Why Laughter is the Best Medicine For Relationships

Laughter requires the movement of muscles, meaning your heart rate increases, and more oxygen enters our tissues. Laugh more, and you can exercise less because laughter burns calories.1 The release of endorphins that is caused by increased blood flow lowers stress levels. 2

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Avery is probably one of the funniest people I have ever met. I tell him multiple times a day that he’s not. Gotta keep his ego in check, ya know? He likes to make up his own lyrics to songs that are absolutely ridiculous. And he’s not afraid to be undeniably weird in front of me. I love that he’s able to be so comfortable with me. I think it definitely took some time for us to be completely relaxed in front of one another. It was nothing like “we were completely comfortable with each other right away” crap you hear all the time. While that may be the case for some couples, I would say a majority of us have some reservations when getting to know someone new.

LAUGHTER MAKES IT EASIER TO TALK TO ONE ANOTHER
Communication is so much easier when it’s not serious all the time with every single conversation. That’s not to say there isn’t a time and place to be completely serious, but most of the time, it’s way easier to talk to someone when you know you can be playful, yourself, and laugh at one another. Communicating your feelings with someone who has the power to hurt you emotionally is daunting. But knowing you can laugh and connect with them makes it easier when you have something serious to relay to them.

LEARN TO LAUGH AT YOURSELF
For the longest time, I was so uncomfortable laughing at myself. I have this self-conscious need to be flawless, or to appear so to others. I don’t like to fail, so it was hard to laugh at myself and my mistakes. With Avery, I wasn’t afraid to show him that I wasn’t perfect all the time. And he taught me that it was okay to laugh at myself every once in a while. And when you’re able to laugh at yourself, it doesn’t matter what others say about you. This is one of the best things that has come out of my relationship with Avery, and I thank God every day that he was able to show me how amazing it is that I’m not perfect.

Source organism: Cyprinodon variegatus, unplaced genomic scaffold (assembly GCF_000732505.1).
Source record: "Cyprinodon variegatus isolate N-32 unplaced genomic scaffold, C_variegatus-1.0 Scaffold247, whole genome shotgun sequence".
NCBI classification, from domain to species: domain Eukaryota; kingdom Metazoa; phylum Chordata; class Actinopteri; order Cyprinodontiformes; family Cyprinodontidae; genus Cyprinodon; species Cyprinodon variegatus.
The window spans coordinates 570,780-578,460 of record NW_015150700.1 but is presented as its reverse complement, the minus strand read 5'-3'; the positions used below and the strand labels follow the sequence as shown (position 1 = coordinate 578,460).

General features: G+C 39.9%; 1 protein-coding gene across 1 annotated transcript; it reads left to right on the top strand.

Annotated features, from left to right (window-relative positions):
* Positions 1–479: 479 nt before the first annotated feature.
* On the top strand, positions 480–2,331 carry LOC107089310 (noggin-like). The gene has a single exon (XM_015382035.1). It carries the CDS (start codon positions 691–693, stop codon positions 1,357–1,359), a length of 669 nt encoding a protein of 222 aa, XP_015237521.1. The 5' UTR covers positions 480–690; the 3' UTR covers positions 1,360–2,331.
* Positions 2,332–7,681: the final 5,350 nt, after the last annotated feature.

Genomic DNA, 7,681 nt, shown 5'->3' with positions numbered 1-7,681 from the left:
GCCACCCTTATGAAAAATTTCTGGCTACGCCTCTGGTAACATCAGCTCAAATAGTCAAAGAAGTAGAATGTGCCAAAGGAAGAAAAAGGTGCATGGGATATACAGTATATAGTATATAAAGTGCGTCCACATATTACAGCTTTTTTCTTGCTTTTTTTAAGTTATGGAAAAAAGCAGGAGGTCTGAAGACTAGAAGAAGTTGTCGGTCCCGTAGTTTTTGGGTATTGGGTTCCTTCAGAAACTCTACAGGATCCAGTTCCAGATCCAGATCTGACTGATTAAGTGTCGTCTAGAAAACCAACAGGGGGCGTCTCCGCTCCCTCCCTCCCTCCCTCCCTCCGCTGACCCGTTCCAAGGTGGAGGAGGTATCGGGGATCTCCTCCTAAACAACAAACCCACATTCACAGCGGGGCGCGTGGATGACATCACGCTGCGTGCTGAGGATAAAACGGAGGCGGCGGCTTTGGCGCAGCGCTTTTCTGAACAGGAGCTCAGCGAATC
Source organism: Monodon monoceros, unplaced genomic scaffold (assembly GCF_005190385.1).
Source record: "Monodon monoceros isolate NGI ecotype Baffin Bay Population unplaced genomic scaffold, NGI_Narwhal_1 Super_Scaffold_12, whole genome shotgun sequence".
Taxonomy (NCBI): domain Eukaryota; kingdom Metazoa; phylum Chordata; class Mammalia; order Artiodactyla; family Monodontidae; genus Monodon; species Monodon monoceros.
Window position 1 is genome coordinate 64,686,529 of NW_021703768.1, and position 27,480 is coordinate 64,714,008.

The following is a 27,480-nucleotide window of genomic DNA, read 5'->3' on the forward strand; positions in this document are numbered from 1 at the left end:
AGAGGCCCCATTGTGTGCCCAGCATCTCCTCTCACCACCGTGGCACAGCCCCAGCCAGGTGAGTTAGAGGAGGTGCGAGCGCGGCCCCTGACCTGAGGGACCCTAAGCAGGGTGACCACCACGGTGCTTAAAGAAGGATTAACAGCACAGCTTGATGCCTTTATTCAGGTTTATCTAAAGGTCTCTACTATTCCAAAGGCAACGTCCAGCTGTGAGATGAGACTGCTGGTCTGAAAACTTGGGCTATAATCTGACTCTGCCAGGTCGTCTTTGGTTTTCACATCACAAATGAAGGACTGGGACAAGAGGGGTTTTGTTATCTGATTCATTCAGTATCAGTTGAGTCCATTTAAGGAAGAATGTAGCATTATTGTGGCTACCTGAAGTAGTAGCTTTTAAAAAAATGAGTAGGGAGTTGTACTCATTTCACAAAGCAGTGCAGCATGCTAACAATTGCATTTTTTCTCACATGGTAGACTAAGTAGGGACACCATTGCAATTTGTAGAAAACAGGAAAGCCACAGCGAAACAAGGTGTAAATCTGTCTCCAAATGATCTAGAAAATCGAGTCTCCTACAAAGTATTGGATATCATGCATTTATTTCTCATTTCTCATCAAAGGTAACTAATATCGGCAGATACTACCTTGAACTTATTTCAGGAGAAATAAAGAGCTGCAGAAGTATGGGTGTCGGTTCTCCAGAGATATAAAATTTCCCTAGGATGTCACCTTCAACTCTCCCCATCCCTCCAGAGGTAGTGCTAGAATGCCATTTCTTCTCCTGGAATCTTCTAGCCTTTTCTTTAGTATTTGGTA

CONNECTS US
What’s so funny about Avery and I is that we are very much the “opposites attract” couple. He is very outwardly personable, while I am an introvert through and through. He makes friends easily and I much happier not being put in situations of meeting new people. He likes to have a plan and stick with it. To me, having a plan is nice but things don’t always happen the way we want them to, and I am perfectly fine with that.
The one thing that brings us together as a couple is laughter. Anyone who doesn’t like to joke around with his or her significant other needs to find a new partner. Laughing is universal, and it allows us to connect with each other.

So laugh a little more, stress a little less, and know everything will be okay.

  1. http://www.webmd.com/balance/features/give-your-body-boost-with-laughter
  2. http://www.mayoclinic.org/healthy-lifestyle/stress-management/in-depth/stress-relief/art-20044456
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Sometimes You Just Have To Say “I’m Sorry”

IMG_0980I have never been good at saying sorry. Not because I don’t think I’m ever wrong. Often times I will know I’m wrong. But saying “I’m sorry” out loud is acknowledging to OTHERS that I’m wrong. That is difficult and embarrassing and hard. Despite that, people who want healthy relationships need to learn how to say sorry.

I like to hold grudges. Or I used to. I held onto my anger and let it control my actions. This is just not a healthy way of dealing with problems especially in a romantic relationship because relationships require communication. My punishment of choice is the opposite of communication: the silent treatment. And I never liked to admit when I was wrong.

Saying sorry in a relationship is important, though. It allows for healthy dialogue to take place. I am very proud of the way that I have learned that saying sorry isn’t showing weakness rather it shows strength and a willingness to work through problems rather than casting them aside and hoping they get better by ignoring them (this NEVER works, by the way). It’s a sign of maturity.

We need to make a conscious decision to say sorry more often. Mistakes need to be tolerated because no one is perfect. All relationships, in fact, are imperfect. And this is why “I’m sorry” is so vital. It may take a while before you are able to recognize that you aren’t being tolerant enough of your partner and their faults. But it should always be a goal to talk things out, let it go, and say I’m sorry.

I’m learning, and I still have a long way to go. Avery, stick with me. And I promise to do the same with you.